Investigation of melt-textured superconductors on the nanoscale

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3 Citations (Scopus)

Abstract

For the further development of the bulk, melt-processed high-Tc superconductors it is an essential issue to control the material properties on the nanoscale, as the length scale where flux pinning takes place is of the order of 10 nm. As a consequence, we need to investigate the properties of the samples accordingly on the nanoscale. Therefore, we have performed atomic force microscopy (AFM) and scanning tunnelling microscopy (STM) scans of sample surfaces at ambient conditions which have resolved a rich variety of microstructures in the bulk samples. With the recent developments, also the (electron backscatter diffraction) EBSD technique reaches the nanometre range enabling to study the crystallographic details, especially the effect of embedded nanoparticles on the superconducting matrix. In order to obtain a direct proof of the pinning effect, the output of low-temperature STM revealing the electronic nature of the samples is studied as well. Further developments of the STM technique, e.g., employing ferromagnetic tips, may further bring informations on the flux pinning properties.

Original languageEnglish
Pages (from-to)47-52
Number of pages6
JournalMaterials Science and Engineering B: Solid-State Materials for Advanced Technology
Volume151
Issue number1
DOIs
Publication statusPublished - 2008 Jun 15
Externally publishedYes

Fingerprint

Scanning tunneling microscopy
Superconducting materials
Flux pinning
scanning tunneling microscopy
flux pinning
Electron diffraction
Atomic force microscopy
Materials properties
Nanoparticles
Microstructure
atomic force microscopy
nanoparticles
microstructure
output
matrices
electronics
diffraction
Temperature
electrons

Keywords

  • EBSD
  • Melt-textured superconductors
  • Nanostructure
  • SPM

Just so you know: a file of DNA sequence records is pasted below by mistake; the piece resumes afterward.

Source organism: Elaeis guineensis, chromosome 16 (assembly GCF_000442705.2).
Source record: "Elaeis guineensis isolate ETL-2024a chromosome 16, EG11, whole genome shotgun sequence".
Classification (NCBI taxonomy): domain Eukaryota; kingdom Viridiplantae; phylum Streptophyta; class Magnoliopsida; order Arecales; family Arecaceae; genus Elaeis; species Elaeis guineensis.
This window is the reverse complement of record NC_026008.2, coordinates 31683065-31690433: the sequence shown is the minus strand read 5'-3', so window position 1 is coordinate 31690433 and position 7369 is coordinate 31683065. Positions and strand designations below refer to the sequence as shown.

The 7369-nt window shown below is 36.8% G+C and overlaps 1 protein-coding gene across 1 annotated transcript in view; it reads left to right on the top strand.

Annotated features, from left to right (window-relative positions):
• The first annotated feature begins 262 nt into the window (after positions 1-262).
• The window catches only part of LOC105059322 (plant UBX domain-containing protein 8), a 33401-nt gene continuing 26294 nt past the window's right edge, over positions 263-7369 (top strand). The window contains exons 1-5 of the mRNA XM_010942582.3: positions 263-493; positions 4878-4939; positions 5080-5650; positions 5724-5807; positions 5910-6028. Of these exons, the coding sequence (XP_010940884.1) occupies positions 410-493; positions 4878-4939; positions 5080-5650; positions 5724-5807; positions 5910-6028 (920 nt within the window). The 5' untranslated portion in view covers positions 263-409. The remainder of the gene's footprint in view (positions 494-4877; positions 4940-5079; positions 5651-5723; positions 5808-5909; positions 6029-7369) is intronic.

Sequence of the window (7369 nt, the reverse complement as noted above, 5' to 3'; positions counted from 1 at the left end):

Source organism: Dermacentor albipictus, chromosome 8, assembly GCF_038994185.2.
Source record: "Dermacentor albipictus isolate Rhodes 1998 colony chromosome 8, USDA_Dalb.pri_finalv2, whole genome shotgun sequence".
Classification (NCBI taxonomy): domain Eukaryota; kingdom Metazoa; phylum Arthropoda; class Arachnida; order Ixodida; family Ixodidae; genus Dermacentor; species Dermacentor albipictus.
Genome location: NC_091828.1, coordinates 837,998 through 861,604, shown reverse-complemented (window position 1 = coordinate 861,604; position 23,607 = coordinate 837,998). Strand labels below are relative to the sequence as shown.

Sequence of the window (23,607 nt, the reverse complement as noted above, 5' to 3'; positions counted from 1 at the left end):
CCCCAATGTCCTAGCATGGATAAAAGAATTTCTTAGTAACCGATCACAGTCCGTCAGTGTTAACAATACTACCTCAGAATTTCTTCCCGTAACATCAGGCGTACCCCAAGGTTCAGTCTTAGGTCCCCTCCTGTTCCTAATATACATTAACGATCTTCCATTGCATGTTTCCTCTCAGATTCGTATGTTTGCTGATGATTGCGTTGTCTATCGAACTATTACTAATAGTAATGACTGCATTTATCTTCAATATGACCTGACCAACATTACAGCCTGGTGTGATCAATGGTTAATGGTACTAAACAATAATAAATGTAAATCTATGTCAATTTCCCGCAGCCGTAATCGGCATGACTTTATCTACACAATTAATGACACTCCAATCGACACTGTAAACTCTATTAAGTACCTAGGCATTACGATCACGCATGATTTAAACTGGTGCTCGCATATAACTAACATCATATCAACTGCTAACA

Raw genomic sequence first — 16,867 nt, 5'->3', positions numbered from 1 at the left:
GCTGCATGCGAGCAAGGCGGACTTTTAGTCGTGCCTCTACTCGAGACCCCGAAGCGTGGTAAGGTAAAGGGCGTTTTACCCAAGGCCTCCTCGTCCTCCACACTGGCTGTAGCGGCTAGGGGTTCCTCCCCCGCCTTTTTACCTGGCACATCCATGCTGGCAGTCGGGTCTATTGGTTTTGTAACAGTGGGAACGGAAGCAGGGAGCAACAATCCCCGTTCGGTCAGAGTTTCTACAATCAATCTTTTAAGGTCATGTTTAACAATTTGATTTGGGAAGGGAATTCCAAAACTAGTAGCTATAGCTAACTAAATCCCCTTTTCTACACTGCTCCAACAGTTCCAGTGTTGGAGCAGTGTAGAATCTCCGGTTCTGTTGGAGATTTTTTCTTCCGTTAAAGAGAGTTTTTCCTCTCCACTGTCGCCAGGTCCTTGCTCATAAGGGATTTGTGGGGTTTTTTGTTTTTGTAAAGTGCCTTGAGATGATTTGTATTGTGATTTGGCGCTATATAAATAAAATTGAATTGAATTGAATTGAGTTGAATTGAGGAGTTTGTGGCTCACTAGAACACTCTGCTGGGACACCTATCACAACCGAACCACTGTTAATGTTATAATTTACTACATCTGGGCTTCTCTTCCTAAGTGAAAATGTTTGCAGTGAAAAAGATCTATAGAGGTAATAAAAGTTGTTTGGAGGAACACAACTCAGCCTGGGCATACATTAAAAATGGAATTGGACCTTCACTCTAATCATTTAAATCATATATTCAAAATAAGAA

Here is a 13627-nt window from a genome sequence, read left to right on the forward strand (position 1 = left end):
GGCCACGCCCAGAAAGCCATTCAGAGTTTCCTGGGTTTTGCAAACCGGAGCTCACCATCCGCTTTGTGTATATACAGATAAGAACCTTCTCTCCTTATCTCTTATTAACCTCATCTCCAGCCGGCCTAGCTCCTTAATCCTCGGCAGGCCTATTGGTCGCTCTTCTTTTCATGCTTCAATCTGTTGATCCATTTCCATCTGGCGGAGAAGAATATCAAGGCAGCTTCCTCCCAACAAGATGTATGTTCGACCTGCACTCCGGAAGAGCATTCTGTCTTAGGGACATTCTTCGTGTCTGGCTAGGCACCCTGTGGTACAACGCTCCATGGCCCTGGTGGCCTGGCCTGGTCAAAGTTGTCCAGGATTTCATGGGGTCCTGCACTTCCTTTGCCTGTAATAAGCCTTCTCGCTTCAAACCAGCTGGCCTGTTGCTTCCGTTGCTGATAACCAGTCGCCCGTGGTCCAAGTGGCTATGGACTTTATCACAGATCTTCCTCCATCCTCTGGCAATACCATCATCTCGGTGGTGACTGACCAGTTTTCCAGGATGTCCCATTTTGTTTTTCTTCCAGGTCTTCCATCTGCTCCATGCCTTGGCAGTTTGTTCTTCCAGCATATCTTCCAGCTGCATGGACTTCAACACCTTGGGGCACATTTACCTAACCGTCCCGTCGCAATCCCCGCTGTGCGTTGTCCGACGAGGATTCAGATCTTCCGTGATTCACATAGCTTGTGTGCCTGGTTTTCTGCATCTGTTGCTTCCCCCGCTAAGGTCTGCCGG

ASJC Scopus subject areas

  • Materials Science(all)
  • Condensed Matter Physics
  • Mechanics of Materials
  • Mechanical Engineering

Cite this

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abstract = "For the further development of the bulk, melt-processed high-Tc superconductors it is an essential issue to control the material properties on the nanoscale, as the length scale where flux pinning takes place is of the order of 10 nm. As a consequence, we need to investigate the properties of the samples accordingly on the nanoscale. Therefore, we have performed atomic force microscopy (AFM) and scanning tunnelling microscopy (STM) scans of sample surfaces at ambient conditions which have resolved a rich variety of microstructures in the bulk samples. With the recent developments, also the (electron backscatter diffraction) EBSD technique reaches the nanometre range enabling to study the crystallographic details, especially the effect of embedded nanoparticles on the superconducting matrix. In order to obtain a direct proof of the pinning effect, the output of low-temperature STM revealing the electronic nature of the samples is studied as well. Further developments of the STM technique, e.g., employing ferromagnetic tips, may further bring informations on the flux pinning properties.",
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N2 - For the further development of the bulk, melt-processed high-Tc superconductors it is an essential issue to control the material properties on the nanoscale, as the length scale where flux pinning takes place is of the order of 10 nm. As a consequence, we need to investigate the properties of the samples accordingly on the nanoscale. Therefore, we have performed atomic force microscopy (AFM) and scanning tunnelling microscopy (STM) scans of sample surfaces at ambient conditions which have resolved a rich variety of microstructures in the bulk samples. With the recent developments, also the (electron backscatter diffraction) EBSD technique reaches the nanometre range enabling to study the crystallographic details, especially the effect of embedded nanoparticles on the superconducting matrix. In order to obtain a direct proof of the pinning effect, the output of low-temperature STM revealing the electronic nature of the samples is studied as well. Further developments of the STM technique, e.g., employing ferromagnetic tips, may further bring informations on the flux pinning properties.

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